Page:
U.S. Downplays Aristide's Possible Return

Haiti's success depends on whether its people can unite behind a new government, a top U.S. diplomat said Monday, calling ousted President Jean-Bertrand Aristide's possible return "one of the least important questions" facing the country.

Thomas Shannon, assistant U.S. secretary of state for Western Hemisphere affairs, urged Haitians to support president-elect Rene Preval's government and to help the impoverished nation "meet the tremendous development challenges that it faces."

"The success or failure of Haiti will depend on whether or not the Haitian government and the Haitian people work together," Shannon told reporters during a one-day visit to meet with Preval and Haitian officials.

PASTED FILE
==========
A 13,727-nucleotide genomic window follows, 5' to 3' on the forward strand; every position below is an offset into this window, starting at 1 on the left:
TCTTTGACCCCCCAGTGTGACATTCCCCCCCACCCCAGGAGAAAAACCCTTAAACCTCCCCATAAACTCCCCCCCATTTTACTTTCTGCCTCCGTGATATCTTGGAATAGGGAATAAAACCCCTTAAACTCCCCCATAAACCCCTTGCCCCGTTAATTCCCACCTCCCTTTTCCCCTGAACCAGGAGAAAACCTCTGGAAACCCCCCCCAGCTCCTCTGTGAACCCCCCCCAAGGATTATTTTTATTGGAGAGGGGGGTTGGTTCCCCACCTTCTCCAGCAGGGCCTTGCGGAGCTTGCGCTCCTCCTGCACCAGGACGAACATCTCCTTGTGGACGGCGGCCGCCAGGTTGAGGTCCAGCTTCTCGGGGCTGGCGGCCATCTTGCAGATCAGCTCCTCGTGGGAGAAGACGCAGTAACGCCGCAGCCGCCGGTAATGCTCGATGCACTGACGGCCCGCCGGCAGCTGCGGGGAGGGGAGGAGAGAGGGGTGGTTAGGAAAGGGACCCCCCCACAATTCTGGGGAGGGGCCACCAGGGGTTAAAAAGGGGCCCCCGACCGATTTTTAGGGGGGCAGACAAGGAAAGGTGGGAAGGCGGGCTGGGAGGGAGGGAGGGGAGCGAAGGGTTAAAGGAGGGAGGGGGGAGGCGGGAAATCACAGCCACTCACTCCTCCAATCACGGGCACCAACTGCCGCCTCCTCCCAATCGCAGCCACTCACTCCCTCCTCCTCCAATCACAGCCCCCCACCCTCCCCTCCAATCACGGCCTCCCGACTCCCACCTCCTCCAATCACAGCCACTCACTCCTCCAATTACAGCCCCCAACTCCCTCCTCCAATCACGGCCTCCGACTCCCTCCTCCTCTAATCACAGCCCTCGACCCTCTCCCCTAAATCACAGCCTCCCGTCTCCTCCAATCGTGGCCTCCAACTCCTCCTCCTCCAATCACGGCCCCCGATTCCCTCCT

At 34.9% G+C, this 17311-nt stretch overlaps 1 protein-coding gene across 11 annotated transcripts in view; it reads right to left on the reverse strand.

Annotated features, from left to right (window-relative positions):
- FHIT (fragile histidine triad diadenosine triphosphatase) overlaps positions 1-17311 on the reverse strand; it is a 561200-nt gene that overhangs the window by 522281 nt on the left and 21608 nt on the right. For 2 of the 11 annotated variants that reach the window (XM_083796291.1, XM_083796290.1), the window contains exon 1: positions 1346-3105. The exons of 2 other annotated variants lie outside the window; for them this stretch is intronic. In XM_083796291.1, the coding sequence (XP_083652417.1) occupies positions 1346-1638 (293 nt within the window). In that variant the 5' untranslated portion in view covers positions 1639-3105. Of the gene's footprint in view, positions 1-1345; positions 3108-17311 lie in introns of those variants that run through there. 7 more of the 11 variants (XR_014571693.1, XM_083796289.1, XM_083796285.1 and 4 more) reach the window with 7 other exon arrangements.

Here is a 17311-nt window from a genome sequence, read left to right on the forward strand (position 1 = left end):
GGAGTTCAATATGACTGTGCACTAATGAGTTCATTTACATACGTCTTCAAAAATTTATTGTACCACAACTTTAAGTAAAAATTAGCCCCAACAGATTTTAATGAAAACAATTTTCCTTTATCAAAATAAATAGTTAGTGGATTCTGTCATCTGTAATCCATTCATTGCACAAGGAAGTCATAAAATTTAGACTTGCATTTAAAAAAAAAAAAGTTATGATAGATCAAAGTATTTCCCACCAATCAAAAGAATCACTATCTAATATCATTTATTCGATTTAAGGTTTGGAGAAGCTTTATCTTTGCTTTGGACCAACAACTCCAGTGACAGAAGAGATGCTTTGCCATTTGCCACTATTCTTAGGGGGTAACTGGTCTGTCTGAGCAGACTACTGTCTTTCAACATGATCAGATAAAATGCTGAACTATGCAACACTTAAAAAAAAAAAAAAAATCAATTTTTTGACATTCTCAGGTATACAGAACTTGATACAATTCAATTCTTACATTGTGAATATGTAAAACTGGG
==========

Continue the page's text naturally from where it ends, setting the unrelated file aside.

Shannon's visit came more than a week after Preval was declared the winner of Feb. 7 elections, the first since a revolt two years ago toppled Aristide, a former ally of Preval who still enjoys wide support among Haiti's poor.

Aristide has been living in exile in South Africa, and Preval has said Aristide's return is permitted under the constitution.

But Shannon downplayed that possibility when asked how the United States would react.

"From our point of view, it's one of the least important questions that Haiti faces at this time," Shannon said. "We are focused on Haiti's future, not on its past, and we believe the Haitian people are also."

Shannon said he didn't believe Haitians would take to the streets calling for Aristide's return. "Mr. Aristide has been gone for over two years, and those protests haven't appeared," he said.